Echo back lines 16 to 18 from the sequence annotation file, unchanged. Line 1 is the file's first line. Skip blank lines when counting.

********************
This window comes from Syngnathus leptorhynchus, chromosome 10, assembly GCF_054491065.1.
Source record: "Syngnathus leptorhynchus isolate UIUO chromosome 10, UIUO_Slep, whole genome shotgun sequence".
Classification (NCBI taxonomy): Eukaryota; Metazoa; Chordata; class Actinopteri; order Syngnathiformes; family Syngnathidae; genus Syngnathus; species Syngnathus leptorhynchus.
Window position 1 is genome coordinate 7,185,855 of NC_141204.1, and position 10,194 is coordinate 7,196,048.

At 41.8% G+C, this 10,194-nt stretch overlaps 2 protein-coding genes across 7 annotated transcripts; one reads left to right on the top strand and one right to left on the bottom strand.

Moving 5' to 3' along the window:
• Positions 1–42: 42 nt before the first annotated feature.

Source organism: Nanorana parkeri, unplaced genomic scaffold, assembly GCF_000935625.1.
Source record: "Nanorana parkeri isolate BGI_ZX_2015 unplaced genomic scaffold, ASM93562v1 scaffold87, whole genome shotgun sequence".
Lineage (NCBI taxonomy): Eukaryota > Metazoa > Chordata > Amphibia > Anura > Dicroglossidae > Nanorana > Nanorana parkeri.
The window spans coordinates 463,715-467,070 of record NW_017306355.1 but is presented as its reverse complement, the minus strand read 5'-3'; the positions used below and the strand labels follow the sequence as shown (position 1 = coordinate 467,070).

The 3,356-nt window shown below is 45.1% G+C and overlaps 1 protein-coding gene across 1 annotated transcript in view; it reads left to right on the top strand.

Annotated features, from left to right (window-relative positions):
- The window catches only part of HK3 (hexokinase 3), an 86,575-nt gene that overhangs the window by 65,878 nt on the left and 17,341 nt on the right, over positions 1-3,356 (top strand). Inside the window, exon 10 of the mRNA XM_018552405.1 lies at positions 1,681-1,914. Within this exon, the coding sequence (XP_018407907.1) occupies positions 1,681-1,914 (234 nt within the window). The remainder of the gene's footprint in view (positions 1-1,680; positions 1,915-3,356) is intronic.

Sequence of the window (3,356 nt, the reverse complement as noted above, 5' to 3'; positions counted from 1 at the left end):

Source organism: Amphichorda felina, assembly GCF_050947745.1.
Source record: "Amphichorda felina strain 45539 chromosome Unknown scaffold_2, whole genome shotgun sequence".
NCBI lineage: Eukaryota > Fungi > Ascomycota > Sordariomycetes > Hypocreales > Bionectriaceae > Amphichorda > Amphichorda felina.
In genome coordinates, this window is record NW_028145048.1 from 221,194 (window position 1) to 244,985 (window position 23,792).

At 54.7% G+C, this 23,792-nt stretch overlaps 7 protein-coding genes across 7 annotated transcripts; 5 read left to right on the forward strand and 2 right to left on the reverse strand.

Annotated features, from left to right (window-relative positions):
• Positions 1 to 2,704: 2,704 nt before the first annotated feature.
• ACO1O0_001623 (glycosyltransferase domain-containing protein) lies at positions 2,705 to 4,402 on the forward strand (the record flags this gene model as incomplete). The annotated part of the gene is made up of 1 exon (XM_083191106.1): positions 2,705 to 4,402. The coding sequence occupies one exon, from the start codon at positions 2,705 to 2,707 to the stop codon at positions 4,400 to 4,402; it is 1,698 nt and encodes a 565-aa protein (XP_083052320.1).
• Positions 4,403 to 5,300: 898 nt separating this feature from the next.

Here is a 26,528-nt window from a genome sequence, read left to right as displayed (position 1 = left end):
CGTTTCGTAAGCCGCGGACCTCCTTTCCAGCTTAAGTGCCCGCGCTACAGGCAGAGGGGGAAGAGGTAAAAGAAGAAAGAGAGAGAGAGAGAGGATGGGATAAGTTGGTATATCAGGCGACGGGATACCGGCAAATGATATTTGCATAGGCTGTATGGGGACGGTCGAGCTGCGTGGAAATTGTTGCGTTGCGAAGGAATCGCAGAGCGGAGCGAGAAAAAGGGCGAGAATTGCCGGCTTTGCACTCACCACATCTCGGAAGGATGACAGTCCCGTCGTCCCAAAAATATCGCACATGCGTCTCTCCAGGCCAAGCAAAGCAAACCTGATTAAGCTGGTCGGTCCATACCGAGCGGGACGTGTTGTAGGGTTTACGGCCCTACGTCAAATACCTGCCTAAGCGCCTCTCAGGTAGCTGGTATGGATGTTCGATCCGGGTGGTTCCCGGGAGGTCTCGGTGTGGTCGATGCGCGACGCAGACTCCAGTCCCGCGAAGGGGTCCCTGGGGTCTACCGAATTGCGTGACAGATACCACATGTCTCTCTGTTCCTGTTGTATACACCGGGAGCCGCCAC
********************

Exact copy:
Source organism: Amphichorda felina, assembly GCF_050947745.1.
Source record: "Amphichorda felina strain 45539 chromosome Unknown scaffold_2, whole genome shotgun sequence".
NCBI lineage: Eukaryota > Fungi > Ascomycota > Sordariomycetes > Hypocreales > Bionectriaceae > Amphichorda > Amphichorda felina.